Clarifications:

The misconceptions around kindergarten may have arisen when a sample schedule was shared with incoming kindergarten parents on the last day of school.  This sample schedule caused concern that the District was substantially changing how kindergarten would be structured, which is not accurate.  The sample schedule did not articulate how the content in these blocks would be delivered, which is in keeping with the way it has always been done.  For example, learning blocks in a schedule (i.e. 45 minutes for math) are a tool to provide structure to teachers for managing their day, however, our highly skilled teachers are given the flexibility and autonomy to make decisions, which respond to the developmental needs of their students throughout the year, and on any given day the “schedule” changes. Our teachers are masters in developing high-interest engaging lessons embedding play across content areas throughout the day. We know that play can produce a powerful blending of enjoyment with academic learning when intentionally structured, facilitated by teachers who provide scaffolding and who, through observation, reflect on children’s development and learning in play.  At the end of this letter, there are several links to articles discussing the importance of play, more specifically, guided play. 

In the companion document to the Massachusetts Standards for PreK and Kindergarten Social and Emotional Learning (2015):  http://www.doe.mass.edu/kindergarten/SEL-APL-Env.pdf, in the Play section on pages 6-7, the Massachusetts Department of Elementary and Secondary Education makes clear they are advocating for a particular kind of play:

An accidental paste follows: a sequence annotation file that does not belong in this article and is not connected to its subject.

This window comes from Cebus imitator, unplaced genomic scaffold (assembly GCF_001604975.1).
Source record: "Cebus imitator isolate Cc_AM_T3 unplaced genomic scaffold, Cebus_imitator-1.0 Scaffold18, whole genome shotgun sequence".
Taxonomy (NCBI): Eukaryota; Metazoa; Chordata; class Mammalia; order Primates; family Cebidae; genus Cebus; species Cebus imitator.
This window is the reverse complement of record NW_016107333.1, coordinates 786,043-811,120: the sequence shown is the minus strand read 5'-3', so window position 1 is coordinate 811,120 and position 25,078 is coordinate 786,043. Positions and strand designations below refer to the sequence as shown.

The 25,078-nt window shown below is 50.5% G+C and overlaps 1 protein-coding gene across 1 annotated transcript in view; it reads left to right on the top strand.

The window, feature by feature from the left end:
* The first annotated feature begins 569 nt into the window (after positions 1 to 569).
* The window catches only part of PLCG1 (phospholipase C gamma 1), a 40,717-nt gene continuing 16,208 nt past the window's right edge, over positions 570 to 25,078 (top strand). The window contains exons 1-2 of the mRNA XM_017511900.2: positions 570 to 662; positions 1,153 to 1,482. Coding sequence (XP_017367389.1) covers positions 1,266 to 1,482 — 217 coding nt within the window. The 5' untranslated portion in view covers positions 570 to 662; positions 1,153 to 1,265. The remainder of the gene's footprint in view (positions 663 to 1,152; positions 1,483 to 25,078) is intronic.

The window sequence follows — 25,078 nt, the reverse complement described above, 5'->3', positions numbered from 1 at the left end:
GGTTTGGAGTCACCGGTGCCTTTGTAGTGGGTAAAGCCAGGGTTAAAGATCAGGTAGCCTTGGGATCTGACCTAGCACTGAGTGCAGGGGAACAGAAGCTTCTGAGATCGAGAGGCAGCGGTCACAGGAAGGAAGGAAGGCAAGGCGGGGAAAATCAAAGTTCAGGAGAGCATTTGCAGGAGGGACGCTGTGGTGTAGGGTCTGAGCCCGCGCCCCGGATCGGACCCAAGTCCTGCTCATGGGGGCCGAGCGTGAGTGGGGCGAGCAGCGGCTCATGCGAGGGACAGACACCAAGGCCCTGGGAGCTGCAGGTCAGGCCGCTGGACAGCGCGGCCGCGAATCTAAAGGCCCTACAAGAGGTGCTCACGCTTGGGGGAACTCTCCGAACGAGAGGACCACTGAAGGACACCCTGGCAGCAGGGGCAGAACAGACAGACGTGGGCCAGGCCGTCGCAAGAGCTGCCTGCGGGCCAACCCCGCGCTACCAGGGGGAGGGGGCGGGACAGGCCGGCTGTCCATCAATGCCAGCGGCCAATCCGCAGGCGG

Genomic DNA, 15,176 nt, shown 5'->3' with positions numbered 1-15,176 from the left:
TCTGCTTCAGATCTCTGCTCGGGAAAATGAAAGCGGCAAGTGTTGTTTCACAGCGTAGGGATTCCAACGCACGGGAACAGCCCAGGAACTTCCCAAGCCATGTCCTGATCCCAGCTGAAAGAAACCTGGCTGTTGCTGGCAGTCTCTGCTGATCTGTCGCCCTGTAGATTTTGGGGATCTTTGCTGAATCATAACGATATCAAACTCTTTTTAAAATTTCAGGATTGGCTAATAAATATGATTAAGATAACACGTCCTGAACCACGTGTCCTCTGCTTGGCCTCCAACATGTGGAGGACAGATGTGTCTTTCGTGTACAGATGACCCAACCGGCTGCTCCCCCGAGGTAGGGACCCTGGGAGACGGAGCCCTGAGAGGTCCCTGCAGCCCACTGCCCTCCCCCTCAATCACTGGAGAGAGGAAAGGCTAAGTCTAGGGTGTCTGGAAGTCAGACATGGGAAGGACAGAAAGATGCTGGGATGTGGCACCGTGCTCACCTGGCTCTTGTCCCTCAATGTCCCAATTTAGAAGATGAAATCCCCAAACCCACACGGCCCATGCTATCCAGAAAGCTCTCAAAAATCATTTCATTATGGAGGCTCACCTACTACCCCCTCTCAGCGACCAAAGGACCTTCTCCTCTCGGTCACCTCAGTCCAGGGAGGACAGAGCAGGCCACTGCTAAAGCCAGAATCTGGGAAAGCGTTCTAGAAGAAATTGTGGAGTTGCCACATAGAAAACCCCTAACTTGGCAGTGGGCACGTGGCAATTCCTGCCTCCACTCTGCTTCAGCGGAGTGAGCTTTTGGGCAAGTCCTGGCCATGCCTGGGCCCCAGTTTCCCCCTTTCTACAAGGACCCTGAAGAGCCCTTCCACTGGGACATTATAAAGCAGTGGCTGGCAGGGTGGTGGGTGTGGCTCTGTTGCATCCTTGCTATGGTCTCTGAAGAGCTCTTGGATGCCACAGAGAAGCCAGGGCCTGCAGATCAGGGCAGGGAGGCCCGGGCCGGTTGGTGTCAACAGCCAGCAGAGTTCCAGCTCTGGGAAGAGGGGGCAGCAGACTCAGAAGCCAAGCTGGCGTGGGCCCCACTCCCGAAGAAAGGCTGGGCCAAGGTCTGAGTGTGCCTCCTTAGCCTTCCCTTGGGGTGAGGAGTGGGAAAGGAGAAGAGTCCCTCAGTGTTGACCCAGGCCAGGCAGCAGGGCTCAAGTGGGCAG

“Children of this age still need guidance and support from teachers to help them engage in the sustained, complex play that is most beneficial to their development. Within a rich play-based curriculum, early childhood educators can implement the expectations of early learning standards, including language, literacy, and other academic content (Hyson, 2003, NAEYC & NAECS/SDE, 2002). Play can produce a powerful blending of enjoyment with academic learning when intentionally structured and facilitated by teachers who provide scaffolding (e.g., modeling, coaching, or prompting skills in reading, writing, mathematical or scientific thinking), and who observe and reflect on children’s development and learning in play. Strong early childhood teachers understand how to differentiate the level and nature of support for each child based on individual learning goals and development.”

Additionally, the linked article from The National Association for the Education of Young Children (NAEYC), Watertown’s accrediting institution, Assessing and Scaffolding Make-Believe Play by Leong and Bodrova (2012) defines the criteria for the kinds of “Mature” (aka "complex") Make-believe Play that positively impact children’s development.

After meeting with the kindergarten teachers and administrators, our Assistant Superintendent, Theresa McGuinness, will be producing a brochure that fully explains our approach to teaching and learning in kindergarten.  I have provided links below to scholarly articles and helpful resources that discuss high-interest topics for kindergarten parents.

As always, please do not hesitate to reach out directly to me, to Dr. McGuinness, or to your child’s principal if you have questions about our District programs.  Thank you for your continued involvement in and support of our fine schools.

All my best,

Dede Galdston, Ed.D

Superintendent, Watertown Public Schools

Some Helpful Resources:

The companion document to the MA Standards for PreK and K Social and Emotional Learning (2015):  (Play section on pages 6-7)

Article on Purposeful Play in Full Day Kindergarten

Article on Guided Play for Early Childhood

Responsive Classroom Information for Kindergarten

Research Base for Wilson (Fundations)

Investigating Choice Time: Inquiry, Exploration, and Play

Article on Inquiry-Based Science at Earlier Grades

FAQs about FLES in Watertown Including References

School Committee Presentation on Social Emotional Learning in Watertown

May 2018 Teaching and Learning Update

Preserving Play in Early Childhood Classroom:  Suggestions for Early Childhood Teacher Education and Policy